Sunday, 14 October 2012

Engine Testing

I discovered a simple answer to a question that won't occur to many Sentinel owners: On a double-engined loco such as 7109, how to you test one of the pair of engines without the other one loading it?

I was surprised but relieved to find that I wasn't the only one to have thought about this and that a vital feature had been already included by Sentinel in 7109's design.

In order to use one engine only, the steam to the other needs to be isolated. However this is not sufficient as air has to be allowed in instead to prevent the isolated engine from drawing a vacuum when the valve timing dictates that steam should be entering its cylinders.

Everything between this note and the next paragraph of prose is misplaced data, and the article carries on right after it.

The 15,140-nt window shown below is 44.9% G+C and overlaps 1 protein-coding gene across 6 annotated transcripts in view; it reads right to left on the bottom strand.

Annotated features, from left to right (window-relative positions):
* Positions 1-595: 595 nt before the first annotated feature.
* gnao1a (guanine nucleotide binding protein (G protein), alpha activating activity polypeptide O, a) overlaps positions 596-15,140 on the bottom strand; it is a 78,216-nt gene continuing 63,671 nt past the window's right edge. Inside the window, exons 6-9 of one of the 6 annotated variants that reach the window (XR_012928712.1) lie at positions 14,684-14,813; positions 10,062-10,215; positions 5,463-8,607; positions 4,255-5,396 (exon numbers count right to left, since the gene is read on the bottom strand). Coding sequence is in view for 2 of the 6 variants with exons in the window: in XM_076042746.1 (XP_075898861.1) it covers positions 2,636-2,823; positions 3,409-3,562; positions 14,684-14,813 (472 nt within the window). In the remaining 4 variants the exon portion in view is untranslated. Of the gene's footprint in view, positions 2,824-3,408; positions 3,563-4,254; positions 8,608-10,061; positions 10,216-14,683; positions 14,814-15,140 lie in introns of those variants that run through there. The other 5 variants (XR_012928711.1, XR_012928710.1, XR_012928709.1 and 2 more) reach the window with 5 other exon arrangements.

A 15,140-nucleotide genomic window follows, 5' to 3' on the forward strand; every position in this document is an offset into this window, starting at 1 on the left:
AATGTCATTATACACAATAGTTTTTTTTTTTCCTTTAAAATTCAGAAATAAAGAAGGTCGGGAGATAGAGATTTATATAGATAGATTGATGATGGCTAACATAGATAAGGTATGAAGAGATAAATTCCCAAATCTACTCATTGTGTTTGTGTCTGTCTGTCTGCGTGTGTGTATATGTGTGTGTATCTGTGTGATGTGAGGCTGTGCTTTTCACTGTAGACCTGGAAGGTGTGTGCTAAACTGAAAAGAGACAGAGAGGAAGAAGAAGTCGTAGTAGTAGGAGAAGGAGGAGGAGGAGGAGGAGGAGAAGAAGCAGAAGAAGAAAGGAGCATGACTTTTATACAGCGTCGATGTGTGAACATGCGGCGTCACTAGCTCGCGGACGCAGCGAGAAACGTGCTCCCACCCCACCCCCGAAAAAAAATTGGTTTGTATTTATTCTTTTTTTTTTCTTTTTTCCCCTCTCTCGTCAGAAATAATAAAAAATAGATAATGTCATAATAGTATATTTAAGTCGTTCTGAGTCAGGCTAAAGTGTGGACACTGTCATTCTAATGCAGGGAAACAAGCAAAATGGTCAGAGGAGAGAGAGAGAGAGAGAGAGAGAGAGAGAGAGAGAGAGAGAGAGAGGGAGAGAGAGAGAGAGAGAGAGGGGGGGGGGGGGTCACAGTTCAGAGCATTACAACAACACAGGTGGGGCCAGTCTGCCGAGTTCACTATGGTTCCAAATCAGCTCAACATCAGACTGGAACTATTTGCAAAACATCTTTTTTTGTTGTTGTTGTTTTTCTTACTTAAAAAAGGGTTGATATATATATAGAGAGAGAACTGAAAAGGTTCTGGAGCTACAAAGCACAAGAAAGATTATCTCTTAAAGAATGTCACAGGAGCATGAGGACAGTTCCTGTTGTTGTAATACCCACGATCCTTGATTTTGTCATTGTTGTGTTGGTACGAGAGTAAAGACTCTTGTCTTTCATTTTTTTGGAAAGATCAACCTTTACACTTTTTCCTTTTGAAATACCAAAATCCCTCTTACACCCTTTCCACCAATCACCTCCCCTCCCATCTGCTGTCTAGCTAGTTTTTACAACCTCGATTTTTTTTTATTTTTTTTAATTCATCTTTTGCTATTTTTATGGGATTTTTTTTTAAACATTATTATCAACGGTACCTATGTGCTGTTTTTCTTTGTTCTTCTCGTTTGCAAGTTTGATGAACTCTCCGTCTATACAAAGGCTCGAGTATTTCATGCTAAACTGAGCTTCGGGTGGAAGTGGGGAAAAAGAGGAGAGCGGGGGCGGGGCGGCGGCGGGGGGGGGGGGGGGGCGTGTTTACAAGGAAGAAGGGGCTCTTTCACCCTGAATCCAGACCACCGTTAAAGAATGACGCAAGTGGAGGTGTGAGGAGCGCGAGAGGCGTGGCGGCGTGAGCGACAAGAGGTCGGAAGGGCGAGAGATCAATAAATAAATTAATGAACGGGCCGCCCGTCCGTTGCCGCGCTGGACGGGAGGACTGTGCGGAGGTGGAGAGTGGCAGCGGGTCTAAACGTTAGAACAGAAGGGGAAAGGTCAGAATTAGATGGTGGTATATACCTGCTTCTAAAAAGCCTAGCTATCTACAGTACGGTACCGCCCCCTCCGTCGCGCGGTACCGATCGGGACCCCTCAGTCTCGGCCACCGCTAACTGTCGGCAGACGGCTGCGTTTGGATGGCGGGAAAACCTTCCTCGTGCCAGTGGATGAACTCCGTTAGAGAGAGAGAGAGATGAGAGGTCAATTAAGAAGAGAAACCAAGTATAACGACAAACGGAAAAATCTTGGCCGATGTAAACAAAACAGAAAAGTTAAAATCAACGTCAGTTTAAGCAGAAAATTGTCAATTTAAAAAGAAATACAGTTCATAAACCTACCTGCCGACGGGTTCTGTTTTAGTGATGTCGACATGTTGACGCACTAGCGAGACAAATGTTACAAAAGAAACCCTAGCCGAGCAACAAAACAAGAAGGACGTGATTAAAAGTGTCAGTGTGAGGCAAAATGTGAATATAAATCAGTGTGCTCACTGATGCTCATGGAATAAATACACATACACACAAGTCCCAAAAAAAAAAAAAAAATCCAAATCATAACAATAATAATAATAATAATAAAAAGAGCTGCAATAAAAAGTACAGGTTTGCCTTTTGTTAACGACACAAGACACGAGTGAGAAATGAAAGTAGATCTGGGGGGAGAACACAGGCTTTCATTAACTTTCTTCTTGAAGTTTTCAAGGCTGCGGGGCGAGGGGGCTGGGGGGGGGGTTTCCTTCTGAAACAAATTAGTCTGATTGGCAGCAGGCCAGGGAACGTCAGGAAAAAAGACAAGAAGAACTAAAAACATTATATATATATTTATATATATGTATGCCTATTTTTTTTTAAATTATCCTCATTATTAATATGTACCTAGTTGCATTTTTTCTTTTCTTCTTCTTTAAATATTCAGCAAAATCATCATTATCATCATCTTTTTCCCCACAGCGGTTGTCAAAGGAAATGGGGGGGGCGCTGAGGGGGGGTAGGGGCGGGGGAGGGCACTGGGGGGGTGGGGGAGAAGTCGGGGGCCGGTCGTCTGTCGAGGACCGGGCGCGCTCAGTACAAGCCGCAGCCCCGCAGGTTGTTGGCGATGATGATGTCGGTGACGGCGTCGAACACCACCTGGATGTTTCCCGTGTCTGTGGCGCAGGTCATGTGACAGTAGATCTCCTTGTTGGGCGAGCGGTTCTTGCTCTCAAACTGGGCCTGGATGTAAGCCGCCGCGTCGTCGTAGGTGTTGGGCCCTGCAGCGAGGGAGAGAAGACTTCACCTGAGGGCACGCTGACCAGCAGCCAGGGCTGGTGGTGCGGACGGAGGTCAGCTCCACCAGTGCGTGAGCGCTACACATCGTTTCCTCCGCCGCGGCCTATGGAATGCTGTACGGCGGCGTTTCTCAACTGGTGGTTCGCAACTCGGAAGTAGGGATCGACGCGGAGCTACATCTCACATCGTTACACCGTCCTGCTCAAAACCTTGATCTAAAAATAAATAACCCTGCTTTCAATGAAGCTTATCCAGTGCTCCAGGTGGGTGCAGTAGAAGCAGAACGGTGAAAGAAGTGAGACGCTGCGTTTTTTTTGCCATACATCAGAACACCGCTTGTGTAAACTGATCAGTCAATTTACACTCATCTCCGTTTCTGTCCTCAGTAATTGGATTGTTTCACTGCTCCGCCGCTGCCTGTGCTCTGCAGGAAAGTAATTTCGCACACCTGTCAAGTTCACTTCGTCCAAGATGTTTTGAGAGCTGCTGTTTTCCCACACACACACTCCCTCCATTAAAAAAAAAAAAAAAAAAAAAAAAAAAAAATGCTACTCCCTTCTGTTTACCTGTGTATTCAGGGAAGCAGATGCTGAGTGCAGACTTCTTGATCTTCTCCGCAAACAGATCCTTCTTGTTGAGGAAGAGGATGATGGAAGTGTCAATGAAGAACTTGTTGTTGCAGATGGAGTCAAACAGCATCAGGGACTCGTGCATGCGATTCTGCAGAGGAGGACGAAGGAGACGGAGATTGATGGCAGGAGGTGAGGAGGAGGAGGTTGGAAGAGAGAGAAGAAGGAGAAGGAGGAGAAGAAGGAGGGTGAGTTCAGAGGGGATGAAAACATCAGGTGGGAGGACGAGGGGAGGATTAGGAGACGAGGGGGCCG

This is how it works.
White insulated main steam feed pipe
The main steam feed pipe, from the boiler at the rear to the engines at the front, runs underneath the central water tank. It then splits into two smaller pipes, one to each engine, using a 'Y' splitter. The 'Y' splitter component makes it easier to insert a blanking plate in one or other engine's steam supply.
'Y' splitter highlighted bottom right
(Click the picture to enlarge it)
The vital feature I mentioned above is a bolt head which can be removed to open an air vent.
Vital feature highlighted to the left
Thus, by putting a blanking plate in the steam feed at the 'Y' splitter and removing the respective vent bolt, one engine can be disabled without loading with the other.

No comments:

Post a Comment

Related Posts Plugin for WordPress, Blogger...